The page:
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Political Changes Have No Impact on Thailand’s International Trade

May 27, 2014 Destination Thailand No Comments Email Email

The political changes in Thailand that came about after the National Council for Peace and Order (NCPO) had taken control of the country have had no impact on Thailand’s international trade.

Director-General of the Department of International Trade Promotion Nantawan Sakuntanaga said that Thai commercial counselors overseas had been told to explain the current situation to the country’s trading partners.

Thailand still continues production for exports, and business operations continue as usual. Exports account for 73 percent of Thailand’s GDP. The Ministry of Commerce earlier projected that Thai exports in 2014 would grow by at least 5 percent.

In a report issued by the Office of the National Economic and Social Development Board, economic management for the remainder of 2014 should focus on expediting exports, so that they expand at their full potential, particularly by raising export income from major markets and new high-potential markets, as well as promoting border and regional trade. Exports are still expected to be the country’s main engine of growth in 2014.

The reasons for taking control of administrative power by the NCPO were to prevent further violence, to bring normalcy back to the country as soon as possible, and to find ways out of the political impasse. Thailand’s position with regard to international relations with foreign countries and international organizations will remain unchanged.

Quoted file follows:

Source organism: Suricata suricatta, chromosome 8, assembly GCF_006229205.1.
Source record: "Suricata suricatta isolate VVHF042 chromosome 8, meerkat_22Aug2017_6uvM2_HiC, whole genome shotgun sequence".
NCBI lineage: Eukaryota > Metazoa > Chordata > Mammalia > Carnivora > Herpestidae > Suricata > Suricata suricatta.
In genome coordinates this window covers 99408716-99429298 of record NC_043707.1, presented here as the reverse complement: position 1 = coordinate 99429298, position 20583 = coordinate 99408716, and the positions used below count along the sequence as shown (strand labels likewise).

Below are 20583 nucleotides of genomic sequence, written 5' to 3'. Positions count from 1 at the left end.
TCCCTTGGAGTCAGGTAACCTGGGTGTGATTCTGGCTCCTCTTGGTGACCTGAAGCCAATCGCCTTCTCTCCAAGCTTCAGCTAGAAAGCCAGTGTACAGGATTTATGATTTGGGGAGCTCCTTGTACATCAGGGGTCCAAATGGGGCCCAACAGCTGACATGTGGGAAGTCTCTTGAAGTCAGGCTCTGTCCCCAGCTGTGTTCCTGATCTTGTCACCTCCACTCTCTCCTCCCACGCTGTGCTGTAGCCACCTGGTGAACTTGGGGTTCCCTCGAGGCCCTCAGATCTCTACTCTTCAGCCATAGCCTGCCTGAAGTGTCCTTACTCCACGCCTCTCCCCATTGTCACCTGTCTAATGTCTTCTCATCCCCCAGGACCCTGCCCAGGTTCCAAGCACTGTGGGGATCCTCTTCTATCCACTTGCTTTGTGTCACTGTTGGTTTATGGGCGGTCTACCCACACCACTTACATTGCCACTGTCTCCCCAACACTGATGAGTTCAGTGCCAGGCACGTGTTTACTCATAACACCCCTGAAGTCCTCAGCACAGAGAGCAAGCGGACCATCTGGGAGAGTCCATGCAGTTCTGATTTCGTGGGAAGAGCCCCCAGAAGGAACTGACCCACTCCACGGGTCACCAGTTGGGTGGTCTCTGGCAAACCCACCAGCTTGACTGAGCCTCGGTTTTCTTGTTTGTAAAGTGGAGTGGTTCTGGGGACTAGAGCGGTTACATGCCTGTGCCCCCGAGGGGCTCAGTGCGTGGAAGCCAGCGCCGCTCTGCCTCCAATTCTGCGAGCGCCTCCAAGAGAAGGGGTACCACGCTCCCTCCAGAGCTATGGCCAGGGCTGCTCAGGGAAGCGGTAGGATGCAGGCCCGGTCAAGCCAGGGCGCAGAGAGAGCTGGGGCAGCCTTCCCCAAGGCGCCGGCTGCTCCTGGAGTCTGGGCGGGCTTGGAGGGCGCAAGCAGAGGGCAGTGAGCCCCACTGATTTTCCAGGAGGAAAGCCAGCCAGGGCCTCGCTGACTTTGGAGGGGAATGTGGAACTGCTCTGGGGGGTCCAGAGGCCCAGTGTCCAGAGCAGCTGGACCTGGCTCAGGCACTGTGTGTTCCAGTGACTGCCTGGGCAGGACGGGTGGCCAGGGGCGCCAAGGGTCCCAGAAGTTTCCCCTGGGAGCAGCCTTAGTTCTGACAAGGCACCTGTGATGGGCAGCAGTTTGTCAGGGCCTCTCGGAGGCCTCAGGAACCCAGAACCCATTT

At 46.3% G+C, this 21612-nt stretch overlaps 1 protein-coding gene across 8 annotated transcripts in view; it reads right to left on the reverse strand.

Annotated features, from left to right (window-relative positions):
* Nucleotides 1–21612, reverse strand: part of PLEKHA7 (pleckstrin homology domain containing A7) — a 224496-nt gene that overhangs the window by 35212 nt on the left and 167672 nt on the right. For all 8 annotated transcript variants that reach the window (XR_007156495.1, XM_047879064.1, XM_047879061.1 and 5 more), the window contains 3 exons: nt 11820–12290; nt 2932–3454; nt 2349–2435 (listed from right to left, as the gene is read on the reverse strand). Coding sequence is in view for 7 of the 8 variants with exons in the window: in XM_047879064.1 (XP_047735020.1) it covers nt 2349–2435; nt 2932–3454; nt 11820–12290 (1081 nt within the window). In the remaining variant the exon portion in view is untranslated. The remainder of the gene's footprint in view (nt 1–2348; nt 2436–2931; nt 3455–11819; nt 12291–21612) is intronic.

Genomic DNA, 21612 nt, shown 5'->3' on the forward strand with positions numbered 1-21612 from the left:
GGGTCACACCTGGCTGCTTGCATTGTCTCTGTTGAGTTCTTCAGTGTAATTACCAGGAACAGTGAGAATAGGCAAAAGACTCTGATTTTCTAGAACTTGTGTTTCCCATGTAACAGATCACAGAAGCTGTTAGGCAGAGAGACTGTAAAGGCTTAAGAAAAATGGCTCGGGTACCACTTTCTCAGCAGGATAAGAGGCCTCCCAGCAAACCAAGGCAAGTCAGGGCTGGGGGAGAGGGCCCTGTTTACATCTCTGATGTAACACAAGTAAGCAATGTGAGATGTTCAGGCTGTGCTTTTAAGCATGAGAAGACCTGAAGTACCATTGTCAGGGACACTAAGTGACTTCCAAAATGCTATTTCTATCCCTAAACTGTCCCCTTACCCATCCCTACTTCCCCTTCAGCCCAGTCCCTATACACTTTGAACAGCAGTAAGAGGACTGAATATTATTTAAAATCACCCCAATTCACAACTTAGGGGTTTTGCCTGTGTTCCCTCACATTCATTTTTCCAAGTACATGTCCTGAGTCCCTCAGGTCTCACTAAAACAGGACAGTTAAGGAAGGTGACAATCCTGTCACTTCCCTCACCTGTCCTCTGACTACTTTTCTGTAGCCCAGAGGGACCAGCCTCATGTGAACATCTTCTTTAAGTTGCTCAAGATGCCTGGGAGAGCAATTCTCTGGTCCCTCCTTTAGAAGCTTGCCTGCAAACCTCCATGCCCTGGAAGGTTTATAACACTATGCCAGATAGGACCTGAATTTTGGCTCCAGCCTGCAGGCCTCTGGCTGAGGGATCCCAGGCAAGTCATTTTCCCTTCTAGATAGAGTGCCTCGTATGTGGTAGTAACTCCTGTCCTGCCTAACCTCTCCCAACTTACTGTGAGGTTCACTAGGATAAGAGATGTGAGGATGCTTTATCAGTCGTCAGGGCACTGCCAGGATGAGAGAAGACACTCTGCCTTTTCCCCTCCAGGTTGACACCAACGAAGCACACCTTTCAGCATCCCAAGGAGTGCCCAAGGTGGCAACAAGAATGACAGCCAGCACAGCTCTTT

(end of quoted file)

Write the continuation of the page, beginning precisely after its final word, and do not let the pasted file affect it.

After pushing forward a reform agenda, the NCPO leader General Prayut Chan-O-Cha stressed that debts owed to rice farmers under the rice-pledging scheme would be repaid within 15-20 days. A great number of farmers have not yet been paid after selling rice under the scheme, launched by the Yingluck Shinawatra administration.

Governor of the Bank of Thailand Prasarn Trairatvorakul cited debt repayment for rice farmers as an urgent issue that should be carried out by the Council. Another urgent issue is to restore international confidence in Thailand. Such a political change has taken place before and explanations of the situation are necessary.

He said that, in the overall picture, Thailand’s fundamentals remains strong and the Thai baht is stable. There is no sign that Thailand’s credit rating will be lowered. Greater attention should be placed on small and medium-sized enterprises (SMEs) and high household debts.

Meanwhile, Permanent Secretary for Industry Vitoon Simachokdee is preparing to submit a proposal to the NPCO, seeking to approve 400 pending investment projects, with a combined value of 700 billion baht. He told all relevant agencies to carry out measures to help SMEs and enhance the country’s competitiveness.

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